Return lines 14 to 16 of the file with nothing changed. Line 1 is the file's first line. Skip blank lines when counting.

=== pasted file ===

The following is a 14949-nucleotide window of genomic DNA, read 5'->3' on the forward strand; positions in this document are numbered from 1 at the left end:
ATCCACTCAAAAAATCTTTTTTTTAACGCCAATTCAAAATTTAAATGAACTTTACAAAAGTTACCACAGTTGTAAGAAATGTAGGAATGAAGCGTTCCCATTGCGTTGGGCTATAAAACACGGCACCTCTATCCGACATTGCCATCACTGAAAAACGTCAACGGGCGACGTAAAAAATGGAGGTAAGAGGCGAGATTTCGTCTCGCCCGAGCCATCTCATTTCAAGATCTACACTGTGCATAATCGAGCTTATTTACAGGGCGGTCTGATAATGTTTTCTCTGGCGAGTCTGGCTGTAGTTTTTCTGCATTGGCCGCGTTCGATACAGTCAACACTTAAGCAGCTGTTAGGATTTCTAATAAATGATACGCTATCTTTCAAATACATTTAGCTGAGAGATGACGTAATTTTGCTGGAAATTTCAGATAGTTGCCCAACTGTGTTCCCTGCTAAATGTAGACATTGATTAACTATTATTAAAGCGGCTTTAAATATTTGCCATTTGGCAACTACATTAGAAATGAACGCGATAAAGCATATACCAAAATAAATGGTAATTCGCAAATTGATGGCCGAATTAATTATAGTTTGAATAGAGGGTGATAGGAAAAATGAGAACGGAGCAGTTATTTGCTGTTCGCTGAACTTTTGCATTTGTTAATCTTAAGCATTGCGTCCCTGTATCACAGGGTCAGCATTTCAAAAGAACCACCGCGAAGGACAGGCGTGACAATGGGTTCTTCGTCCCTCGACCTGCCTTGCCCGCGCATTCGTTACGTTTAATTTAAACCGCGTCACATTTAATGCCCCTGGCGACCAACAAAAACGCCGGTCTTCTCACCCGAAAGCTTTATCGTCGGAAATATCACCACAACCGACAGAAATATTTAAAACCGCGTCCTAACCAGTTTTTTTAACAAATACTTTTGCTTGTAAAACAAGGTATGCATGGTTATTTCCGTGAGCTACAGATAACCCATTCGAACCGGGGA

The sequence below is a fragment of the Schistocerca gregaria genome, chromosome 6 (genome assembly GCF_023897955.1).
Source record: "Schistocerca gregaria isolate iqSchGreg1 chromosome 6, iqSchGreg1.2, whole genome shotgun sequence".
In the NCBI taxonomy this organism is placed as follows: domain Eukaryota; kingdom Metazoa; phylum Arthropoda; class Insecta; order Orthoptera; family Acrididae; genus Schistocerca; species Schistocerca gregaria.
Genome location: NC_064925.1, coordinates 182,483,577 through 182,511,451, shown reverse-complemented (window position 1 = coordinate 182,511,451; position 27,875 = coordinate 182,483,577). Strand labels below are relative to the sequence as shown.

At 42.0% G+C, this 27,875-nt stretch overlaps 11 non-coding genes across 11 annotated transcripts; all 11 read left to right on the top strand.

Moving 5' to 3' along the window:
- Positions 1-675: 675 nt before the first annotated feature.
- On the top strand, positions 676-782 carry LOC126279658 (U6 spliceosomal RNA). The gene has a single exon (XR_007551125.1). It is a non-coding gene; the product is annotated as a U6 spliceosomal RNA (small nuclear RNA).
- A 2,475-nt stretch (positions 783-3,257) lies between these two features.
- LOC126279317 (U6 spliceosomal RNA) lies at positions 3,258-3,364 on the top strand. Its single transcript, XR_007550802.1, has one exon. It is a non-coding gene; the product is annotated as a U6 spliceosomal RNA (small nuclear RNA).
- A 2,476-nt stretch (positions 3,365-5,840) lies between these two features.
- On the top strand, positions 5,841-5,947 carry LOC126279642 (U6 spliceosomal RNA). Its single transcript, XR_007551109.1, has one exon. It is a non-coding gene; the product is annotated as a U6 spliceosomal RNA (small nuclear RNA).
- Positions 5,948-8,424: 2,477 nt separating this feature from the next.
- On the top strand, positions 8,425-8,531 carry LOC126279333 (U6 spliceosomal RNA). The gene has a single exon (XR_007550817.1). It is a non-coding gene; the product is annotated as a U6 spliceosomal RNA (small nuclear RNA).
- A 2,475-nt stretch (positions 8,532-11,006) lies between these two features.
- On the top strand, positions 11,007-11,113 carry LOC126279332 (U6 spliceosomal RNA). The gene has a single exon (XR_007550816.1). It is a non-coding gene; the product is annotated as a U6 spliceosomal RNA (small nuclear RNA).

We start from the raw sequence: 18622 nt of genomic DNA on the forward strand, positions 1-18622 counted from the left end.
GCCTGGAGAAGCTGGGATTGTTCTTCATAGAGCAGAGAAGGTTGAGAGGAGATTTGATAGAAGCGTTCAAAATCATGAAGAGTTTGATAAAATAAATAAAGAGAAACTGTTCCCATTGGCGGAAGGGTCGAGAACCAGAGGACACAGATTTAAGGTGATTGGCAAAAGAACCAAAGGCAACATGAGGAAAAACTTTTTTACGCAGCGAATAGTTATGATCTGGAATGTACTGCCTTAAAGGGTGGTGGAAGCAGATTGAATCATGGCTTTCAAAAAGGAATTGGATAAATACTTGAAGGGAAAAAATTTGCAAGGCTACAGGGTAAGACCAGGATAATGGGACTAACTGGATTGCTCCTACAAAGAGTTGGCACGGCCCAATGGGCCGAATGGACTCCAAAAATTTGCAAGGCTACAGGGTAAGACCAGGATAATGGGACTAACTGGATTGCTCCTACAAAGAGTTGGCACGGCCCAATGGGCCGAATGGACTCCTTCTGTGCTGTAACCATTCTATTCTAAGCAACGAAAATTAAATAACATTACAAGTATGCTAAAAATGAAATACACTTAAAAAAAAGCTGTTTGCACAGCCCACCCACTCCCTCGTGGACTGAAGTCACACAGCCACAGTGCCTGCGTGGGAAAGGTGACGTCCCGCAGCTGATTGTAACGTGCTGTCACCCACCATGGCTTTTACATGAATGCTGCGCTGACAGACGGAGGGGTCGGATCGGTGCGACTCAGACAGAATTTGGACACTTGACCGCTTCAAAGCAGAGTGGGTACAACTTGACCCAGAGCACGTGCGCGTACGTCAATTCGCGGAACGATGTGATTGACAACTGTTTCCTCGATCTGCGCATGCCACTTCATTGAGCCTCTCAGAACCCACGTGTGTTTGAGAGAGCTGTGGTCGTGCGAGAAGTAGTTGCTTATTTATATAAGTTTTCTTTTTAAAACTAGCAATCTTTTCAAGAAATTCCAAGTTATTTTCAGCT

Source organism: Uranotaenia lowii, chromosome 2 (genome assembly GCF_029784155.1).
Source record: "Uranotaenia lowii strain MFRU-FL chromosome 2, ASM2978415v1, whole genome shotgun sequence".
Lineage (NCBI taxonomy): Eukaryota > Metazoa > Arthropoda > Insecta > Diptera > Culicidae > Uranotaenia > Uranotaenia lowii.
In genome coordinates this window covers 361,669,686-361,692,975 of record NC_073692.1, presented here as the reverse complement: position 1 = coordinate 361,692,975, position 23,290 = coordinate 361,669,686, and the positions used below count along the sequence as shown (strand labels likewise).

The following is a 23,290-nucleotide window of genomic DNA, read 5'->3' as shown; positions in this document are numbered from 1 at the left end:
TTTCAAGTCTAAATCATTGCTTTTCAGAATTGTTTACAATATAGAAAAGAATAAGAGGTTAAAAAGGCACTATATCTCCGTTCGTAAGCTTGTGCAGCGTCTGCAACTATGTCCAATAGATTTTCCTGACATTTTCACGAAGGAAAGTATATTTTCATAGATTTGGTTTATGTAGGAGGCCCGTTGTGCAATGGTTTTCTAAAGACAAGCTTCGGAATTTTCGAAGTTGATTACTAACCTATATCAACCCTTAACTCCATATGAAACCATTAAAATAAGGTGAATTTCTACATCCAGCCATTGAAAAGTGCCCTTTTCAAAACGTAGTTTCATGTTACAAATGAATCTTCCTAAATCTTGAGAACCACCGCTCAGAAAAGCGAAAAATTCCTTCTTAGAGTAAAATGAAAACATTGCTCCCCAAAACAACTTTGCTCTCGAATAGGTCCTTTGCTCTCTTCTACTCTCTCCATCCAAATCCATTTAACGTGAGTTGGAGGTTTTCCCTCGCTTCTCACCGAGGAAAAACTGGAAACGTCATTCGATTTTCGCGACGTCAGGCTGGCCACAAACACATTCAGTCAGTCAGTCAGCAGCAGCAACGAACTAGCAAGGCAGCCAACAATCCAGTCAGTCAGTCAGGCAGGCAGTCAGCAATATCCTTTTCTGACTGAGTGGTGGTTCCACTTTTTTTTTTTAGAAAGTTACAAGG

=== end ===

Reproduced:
- On the top strand, positions 5,841-5,947 carry LOC126279642 (U6 spliceosomal RNA). Its single transcript, XR_007551109.1, has one exon. It is a non-coding gene; the product is annotated as a U6 spliceosomal RNA (small nuclear RNA).
- Positions 5,948-8,424: 2,477 nt separating this feature from the next.
- On the top strand, positions 8,425-8,531 carry LOC126279333 (U6 spliceosomal RNA). The gene has a single exon (XR_007550817.1). It is a non-coding gene; the product is annotated as a U6 spliceosomal RNA (small nuclear RNA).